Deborah followed Dymond into the DAR, joining in June 2018. When the topic turns to DAR, Deborah’s pride in Dymond bubbles over: “I am so happy-glad with her, with the Daughter Dialogues and the DAR, I am happy happy-glad!”
Deborah and Dymond went to Continental Congress in 2019. Deborah says “I kept pinching myself, saying ‘Am I here?'” She loved the pageantry at the convention: “I was awestruck by the pageantry. I wanted to pinch myself. I said to Dymond ‘Can you believe it?'”
“As people of color I was saying, ‘We deserve to be here. We should have a seat at the table. Look at us!’”
She added, “And after all these years, it (Congress) is still a tradition, it still goes on. I like the fact that they kept the tradition through all these years. It was awesome, awesome, awesome.”
Deborah likes the networking and meeting many other people. She sees her role in the DAR as mainly in support of Dymond’s endeavors. “I’m the supporting actress in her role.”
Deborah’s hobbies are reading and book clubs, gardening, and watching classic TV, both oldies like Perry Mason, Murder She Wrote, and other whodunnits, and Dr. Henry Louis Gates’ Finding Your Roots.
To someone exploring their ancestry, Deborah says, “Talk to older relatives and capture the conversations. Find out everything you can about them.”
To her 18-year-old self she would wish to say: “Ask more questions of your older relatives. Be more forceful about getting information. Press them.”
Youth and employment
Dymond Bush was born in Providence. She attended Community Prep School for grades 4-8 and then Providence Country Day School for high school. Because she was the only black student in her class, she found PCD a bit isolating, and was glad to attend Hampton University in Virginia, one of the Historically Black Colleges and Universities (HBCU) .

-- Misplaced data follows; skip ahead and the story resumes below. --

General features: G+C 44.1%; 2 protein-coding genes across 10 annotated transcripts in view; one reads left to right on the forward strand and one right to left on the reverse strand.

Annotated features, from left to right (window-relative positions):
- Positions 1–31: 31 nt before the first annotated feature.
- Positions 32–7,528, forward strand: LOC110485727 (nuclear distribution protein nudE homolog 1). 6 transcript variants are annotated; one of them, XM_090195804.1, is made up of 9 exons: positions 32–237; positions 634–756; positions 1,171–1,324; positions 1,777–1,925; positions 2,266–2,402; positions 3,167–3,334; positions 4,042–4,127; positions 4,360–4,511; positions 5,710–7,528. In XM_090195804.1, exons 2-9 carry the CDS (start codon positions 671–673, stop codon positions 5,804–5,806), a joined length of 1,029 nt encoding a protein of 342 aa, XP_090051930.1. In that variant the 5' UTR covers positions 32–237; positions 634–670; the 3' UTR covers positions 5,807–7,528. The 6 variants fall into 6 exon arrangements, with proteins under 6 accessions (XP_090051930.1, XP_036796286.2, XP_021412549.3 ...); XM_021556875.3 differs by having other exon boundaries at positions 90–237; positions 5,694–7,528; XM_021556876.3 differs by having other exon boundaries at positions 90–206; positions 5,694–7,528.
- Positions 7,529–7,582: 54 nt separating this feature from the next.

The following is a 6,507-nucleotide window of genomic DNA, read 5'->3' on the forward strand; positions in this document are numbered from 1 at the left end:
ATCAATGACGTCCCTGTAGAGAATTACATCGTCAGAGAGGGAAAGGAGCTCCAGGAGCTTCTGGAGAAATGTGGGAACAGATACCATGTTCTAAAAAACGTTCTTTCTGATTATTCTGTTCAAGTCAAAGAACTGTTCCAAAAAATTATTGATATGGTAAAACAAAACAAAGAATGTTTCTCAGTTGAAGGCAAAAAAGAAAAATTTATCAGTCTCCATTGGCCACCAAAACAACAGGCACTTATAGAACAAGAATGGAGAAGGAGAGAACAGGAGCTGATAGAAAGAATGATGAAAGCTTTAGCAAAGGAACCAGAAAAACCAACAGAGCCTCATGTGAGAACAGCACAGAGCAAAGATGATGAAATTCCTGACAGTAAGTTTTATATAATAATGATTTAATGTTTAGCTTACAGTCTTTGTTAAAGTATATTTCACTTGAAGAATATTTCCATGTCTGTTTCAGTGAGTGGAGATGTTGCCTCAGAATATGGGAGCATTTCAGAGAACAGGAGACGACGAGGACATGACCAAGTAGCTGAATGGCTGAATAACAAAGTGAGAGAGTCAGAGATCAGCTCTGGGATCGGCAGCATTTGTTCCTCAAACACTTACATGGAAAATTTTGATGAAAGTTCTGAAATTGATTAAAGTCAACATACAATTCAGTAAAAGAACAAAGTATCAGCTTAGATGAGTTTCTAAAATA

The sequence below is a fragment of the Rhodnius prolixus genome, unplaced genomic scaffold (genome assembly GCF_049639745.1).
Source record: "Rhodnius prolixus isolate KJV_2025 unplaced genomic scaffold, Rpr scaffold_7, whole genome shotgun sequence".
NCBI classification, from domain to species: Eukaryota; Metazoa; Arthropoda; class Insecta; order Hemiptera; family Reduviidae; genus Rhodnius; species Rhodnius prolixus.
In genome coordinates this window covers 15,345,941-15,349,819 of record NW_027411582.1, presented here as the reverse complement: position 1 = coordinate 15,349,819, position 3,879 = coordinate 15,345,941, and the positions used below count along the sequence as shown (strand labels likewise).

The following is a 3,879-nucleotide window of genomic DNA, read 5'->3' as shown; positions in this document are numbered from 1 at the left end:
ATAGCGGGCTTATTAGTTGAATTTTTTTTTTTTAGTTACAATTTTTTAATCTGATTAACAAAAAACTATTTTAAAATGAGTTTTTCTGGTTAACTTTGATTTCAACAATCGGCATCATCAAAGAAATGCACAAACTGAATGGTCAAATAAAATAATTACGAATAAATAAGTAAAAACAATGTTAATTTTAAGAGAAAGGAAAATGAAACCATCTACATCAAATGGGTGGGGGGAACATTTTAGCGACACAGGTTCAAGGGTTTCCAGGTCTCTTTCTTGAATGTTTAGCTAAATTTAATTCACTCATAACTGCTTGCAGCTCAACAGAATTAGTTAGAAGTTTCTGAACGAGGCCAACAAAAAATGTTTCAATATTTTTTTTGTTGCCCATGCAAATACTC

Hampton was a fantastic experience for Dymond. She earned her Bachelor’s in Sports Management, following in her Mom’s footsteps. It was a natural choice after a childhood “on the courts and in the playing fields” as Deborah noted. When Deborah visited Dymond, they went on history-exploring jaunts to places like Jamestown and Colonial Williamsburg.
Following graduation, Dymond enrolled at the University of Georgia and earned a Masters in Sports Management. She returned to Rhode Island to work for the nonprofit College Crusade of Rhode Island as an advisor to high school students. After four years at the College Crusade, Dymond accepted a position with Scholar Athletes in Boston. With the outbreak of the pandemic, the Scholar Athletes program shut down.
The unexpected ending of the Scholar Athlete program enabled Dymond to shift to something she had been thinking about: becoming a librarian. She had enrolled in a Master’s program in Library and Information Science at Simmons University three months before Scholar Athletes shut down. Her planned graduation date is May 2022. While pursuing her degree, Dymond is working as a Reference Librarian at the Coventry Public Library. The common thread for Dymond remains service: both college counseling and library science are about helping people.
Dymond is excited about her current path in Library Science, for which she has received multiple scholarships including the American Library Association’s Spectrum Scholarship. She was named 2020 Outstanding Junior in the Rhode Island Independence Chapter, and she won the 2019 Massachusetts and Rhode Island Alpha Kappa Alpha Sorority, Inc. Chapter’s Sincere and Rare Award. (AKA, founded in 1908, was the first intercollegiate African American Greek-lettered sorority.)